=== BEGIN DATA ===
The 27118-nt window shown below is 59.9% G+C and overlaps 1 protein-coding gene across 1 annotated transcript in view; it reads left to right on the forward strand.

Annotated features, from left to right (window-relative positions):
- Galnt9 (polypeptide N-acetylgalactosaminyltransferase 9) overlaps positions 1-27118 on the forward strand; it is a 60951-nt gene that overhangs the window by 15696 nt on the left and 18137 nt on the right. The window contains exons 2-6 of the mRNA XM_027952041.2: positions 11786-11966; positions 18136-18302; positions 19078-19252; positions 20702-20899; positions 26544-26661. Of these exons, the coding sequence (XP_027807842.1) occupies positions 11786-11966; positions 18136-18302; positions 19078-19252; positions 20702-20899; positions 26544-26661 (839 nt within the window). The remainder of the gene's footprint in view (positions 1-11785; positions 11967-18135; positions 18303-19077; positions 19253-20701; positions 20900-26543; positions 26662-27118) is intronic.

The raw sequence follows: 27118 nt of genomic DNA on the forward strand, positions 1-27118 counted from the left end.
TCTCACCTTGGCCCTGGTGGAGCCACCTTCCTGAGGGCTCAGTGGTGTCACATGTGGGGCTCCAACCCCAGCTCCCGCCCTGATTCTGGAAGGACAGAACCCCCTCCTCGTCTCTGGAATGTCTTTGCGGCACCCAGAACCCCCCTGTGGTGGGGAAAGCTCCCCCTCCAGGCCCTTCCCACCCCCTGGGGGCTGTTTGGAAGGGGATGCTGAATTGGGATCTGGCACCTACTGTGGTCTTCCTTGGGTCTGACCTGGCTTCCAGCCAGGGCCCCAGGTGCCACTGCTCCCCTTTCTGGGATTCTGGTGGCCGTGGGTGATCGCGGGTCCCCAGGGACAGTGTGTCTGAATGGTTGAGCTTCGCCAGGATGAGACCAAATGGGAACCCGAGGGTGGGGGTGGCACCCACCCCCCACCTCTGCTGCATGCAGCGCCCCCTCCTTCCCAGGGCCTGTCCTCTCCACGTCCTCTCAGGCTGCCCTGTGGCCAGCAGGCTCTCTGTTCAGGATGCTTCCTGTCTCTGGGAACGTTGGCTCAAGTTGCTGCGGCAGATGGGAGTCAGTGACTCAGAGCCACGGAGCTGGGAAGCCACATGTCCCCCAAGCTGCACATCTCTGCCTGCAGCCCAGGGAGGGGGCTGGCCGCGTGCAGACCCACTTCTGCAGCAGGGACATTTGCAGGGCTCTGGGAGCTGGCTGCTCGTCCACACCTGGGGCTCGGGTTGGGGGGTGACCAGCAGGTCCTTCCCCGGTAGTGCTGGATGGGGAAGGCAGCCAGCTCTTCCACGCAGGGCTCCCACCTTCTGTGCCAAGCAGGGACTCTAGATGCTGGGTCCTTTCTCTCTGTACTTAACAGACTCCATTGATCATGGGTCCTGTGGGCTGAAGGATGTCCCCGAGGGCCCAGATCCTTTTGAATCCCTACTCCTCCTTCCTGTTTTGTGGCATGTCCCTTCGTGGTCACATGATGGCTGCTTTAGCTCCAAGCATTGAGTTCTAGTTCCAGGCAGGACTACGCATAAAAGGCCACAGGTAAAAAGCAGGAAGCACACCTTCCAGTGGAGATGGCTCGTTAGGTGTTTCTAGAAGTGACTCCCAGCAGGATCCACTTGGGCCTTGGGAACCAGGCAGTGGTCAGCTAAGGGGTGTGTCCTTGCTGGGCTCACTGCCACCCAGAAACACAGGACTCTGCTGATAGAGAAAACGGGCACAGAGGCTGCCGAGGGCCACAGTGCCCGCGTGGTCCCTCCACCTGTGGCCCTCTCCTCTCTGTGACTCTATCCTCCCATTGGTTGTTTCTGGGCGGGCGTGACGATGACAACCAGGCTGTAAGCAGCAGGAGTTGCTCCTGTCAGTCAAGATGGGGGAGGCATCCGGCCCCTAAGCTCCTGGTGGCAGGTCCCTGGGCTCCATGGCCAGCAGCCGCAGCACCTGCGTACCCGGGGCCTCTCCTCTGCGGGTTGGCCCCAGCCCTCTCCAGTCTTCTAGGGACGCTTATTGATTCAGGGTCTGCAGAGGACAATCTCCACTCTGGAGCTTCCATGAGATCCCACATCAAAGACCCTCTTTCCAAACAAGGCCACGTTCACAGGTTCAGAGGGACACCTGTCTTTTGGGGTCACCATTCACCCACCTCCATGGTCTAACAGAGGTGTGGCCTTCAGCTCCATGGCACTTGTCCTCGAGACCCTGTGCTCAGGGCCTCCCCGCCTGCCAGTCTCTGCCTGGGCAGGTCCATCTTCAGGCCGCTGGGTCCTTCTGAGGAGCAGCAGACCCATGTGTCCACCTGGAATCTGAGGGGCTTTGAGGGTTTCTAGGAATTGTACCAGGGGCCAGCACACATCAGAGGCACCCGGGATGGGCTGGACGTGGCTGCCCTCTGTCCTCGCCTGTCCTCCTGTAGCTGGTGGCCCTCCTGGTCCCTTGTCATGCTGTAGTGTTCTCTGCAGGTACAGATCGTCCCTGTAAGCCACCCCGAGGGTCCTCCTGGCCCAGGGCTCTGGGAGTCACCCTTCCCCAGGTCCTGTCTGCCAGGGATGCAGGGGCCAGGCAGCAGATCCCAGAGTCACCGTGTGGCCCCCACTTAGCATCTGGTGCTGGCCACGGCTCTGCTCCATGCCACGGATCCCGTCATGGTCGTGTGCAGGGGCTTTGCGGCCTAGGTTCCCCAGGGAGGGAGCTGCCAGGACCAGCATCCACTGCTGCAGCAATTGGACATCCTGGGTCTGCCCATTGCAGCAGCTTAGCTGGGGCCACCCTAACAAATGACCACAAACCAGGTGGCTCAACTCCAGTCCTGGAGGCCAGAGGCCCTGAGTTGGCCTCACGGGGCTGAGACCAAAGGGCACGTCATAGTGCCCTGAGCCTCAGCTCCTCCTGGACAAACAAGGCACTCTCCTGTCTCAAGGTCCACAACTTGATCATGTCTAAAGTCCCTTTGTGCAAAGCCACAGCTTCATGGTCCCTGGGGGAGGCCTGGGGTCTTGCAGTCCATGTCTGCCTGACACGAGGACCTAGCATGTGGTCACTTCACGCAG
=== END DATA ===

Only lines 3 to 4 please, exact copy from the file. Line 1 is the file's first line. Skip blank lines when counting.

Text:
- Galnt9 (polypeptide N-acetylgalactosaminyltransferase 9) overlaps positions 1-27118 on the forward strand; it is a 60951-nt gene that overhangs the window by 15696 nt on the left and 18137 nt on the right. The window contains exons 2-6 of the mRNA XM_027952041.2: positions 11786-11966; positions 18136-18302; positions 19078-19252; positions 20702-20899; positions 26544-26661. Of these exons, the coding sequence (XP_027807842.1) occupies positions 11786-11966; positions 18136-18302; positions 19078-19252; positions 20702-20899; positions 26544-26661 (839 nt within the window). The remainder of the gene's footprint in view (positions 1-11785; positions 11967-18135; positions 18303-19077; positions 19253-20701; positions 20900-26543; positions 26662-27118) is intronic.

The raw sequence follows: 27118 nt of genomic DNA on the forward strand, positions 1-27118 counted from the left end.